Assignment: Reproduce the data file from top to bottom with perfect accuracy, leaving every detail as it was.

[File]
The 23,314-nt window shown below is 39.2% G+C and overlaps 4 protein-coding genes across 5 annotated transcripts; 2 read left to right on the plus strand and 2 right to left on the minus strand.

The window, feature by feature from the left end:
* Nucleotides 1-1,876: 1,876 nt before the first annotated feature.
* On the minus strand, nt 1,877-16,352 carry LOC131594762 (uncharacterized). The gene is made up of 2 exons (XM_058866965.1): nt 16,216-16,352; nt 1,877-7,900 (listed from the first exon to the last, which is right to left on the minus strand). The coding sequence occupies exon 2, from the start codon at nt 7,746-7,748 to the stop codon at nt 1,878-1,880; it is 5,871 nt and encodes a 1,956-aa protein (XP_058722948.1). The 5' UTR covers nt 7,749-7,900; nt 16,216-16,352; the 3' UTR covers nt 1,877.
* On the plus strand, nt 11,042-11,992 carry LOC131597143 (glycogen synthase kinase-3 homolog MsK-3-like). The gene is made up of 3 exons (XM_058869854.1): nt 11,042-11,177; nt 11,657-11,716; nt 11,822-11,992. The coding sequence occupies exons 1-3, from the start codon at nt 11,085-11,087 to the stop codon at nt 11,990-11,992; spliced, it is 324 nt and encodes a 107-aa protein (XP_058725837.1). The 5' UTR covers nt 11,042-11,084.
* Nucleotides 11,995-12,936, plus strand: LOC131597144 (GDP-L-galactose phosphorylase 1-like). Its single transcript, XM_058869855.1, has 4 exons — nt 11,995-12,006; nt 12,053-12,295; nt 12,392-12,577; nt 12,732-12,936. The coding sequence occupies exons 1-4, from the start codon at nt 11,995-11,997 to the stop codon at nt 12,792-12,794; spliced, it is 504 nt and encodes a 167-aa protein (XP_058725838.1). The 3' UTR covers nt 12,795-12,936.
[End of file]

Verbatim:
The 23,314-nt window shown below is 39.2% G+C and overlaps 4 protein-coding genes across 5 annotated transcripts; 2 read left to right on the plus strand and 2 right to left on the minus strand.

The window, feature by feature from the left end:
* Nucleotides 1-1,876: 1,876 nt before the first annotated feature.
* On the minus strand, nt 1,877-16,352 carry LOC131594762 (uncharacterized). The gene is made up of 2 exons (XM_058866965.1): nt 16,216-16,352; nt 1,877-7,900 (listed from the first exon to the last, which is right to left on the minus strand). The coding sequence occupies exon 2, from the start codon at nt 7,746-7,748 to the stop codon at nt 1,878-1,880; it is 5,871 nt and encodes a 1,956-aa protein (XP_058722948.1). The 5' UTR covers nt 7,749-7,900; nt 16,216-16,352; the 3' UTR covers nt 1,877.
* On the plus strand, nt 11,042-11,992 carry LOC131597143 (glycogen synthase kinase-3 homolog MsK-3-like). The gene is made up of 3 exons (XM_058869854.1): nt 11,042-11,177; nt 11,657-11,716; nt 11,822-11,992. The coding sequence occupies exons 1-3, from the start codon at nt 11,085-11,087 to the stop codon at nt 11,990-11,992; spliced, it is 324 nt and encodes a 107-aa protein (XP_058725837.1). The 5' UTR covers nt 11,042-11,084.
* Nucleotides 11,995-12,936, plus strand: LOC131597144 (GDP-L-galactose phosphorylase 1-like). Its single transcript, XM_058869855.1, has 4 exons — nt 11,995-12,006; nt 12,053-12,295; nt 12,392-12,577; nt 12,732-12,936. The coding sequence occupies exons 1-4, from the start codon at nt 11,995-11,997 to the stop codon at nt 12,792-12,794; spliced, it is 504 nt and encodes a 167-aa protein (XP_058725838.1). The 3' UTR covers nt 12,795-12,936.